You may be curious about some popular or traditional fiber supplements. Is Benefiber or Metamucil, for example, a better option? Psyllium husk (a natural fiber source) is included in the Metamucil fiber supplement. However, it also has problematic substances such as artificial orange taste, yellow 6, and aspartame. Yellow 6 is a food color that includes benzidine, a human and animal carcinogen allowed in food dyes in low, supposedly harmless amounts. Wheat dextrin, a natural soluble fiber, is the significant component in Benefiber. Benefiber orange also contains citric acid, natural orange flavor, potassium citrate, aspartame, acacia gum, acesulfame potassium, maltodextrin, lactose (milk), triglycerides, sucrose acetate isobutyrate (adds a trace amount of sugar), modified cornstarch, Yellow 6 and Red 40, in addition to wheat dextrin.
Is there a gluten-free fiber supplement like Benefiber or Metamucil?
Based on the FDA standard of less than 20ppm, all Benefiber powder products have less than 20ppm of gluten and are deemed gluten-free. On the other hand, people with gluten sensitivity should avoid all gluten-containing goods, including Benefiber, unless their doctor specifies otherwise.
Gluten-free Metamucil Powders and Capsules are available (less than 20 ppm). On the other hand, Meta Fiber Thins contain gluten (Apple Crisp 0.7 grams per serving; Cinnamon Spice 0.5 grams per serving) due to the use of wheat flour.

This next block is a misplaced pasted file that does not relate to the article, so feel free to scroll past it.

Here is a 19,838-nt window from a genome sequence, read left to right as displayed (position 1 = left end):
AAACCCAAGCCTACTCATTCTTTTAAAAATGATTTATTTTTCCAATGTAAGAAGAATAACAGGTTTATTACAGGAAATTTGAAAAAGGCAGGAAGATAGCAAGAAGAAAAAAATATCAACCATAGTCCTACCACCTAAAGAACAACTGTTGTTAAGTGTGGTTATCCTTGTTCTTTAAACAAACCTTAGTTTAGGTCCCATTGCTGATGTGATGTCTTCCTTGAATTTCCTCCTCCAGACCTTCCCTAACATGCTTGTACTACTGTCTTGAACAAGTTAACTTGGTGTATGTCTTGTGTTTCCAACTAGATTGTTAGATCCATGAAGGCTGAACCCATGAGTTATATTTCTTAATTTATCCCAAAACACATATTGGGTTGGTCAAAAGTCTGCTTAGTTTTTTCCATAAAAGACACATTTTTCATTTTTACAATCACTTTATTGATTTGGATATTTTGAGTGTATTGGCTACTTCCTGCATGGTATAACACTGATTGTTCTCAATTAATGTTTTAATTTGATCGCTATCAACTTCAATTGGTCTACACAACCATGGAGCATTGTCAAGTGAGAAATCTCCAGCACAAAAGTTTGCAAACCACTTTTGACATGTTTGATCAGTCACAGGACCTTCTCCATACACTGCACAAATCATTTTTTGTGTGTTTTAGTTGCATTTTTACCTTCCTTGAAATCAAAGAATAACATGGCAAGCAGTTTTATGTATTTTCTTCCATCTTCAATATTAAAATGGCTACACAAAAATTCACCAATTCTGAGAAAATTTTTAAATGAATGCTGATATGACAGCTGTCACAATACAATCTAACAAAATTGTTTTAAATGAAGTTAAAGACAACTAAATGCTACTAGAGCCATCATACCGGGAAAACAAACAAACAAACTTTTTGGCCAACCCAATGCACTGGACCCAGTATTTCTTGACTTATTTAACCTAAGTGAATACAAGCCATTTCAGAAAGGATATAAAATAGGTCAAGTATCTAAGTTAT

A fiber powder supplement, which is taken with a liquid such as water, is one option. In addition, oatmeal, yogurt, applesauce, and baked muffins may all benefit from this powdered variant. Fiber supplement pills or chewable tablets are other viable solutions, particularly if you need to take them on the move or while traveling.
“Functional fiber” is often seen in fiber supplements. Functional fiber may be acquired naturally or synthesized in a laboratory. Lignin (a chemical found in plant cells), cellulose (a sugar found in plant cells), pectin (a sugar found in fruits and berries), and psyllium husk (the only supplementary fiber demonstrated to help decrease LDL “bad” cholesterol) are among the natural fiber sources employed. Polydextrose, polyols (also known as sugar alcohols), and maltodextrins are examples of produced fibers.
The following are some of the advantages of a high-fiber diet:
- Constipation and diarrhea are less likely when you have regular bowel motions.
- Hemorrhoids, tiny pouches in the colon (diverticular disease), and colorectal cancer are all reduced.
- Soluble fiber, in particular, helps to lower cholesterol levels.
- Blood pressure and inflammation may be lowered.
- Sugar absorption is slowed, which helps to manage blood sugar levels. Insoluble fiber may also help to lower the risk of type 2 diabetes.
- Fiber makes you feel fuller, so you’re more likely to eat less and remain satisfied for longer, which helps you achieve your weight-loss objectives.
- It has been found to lengthen life by lowering the chance of mortality from heart disease and all malignancies.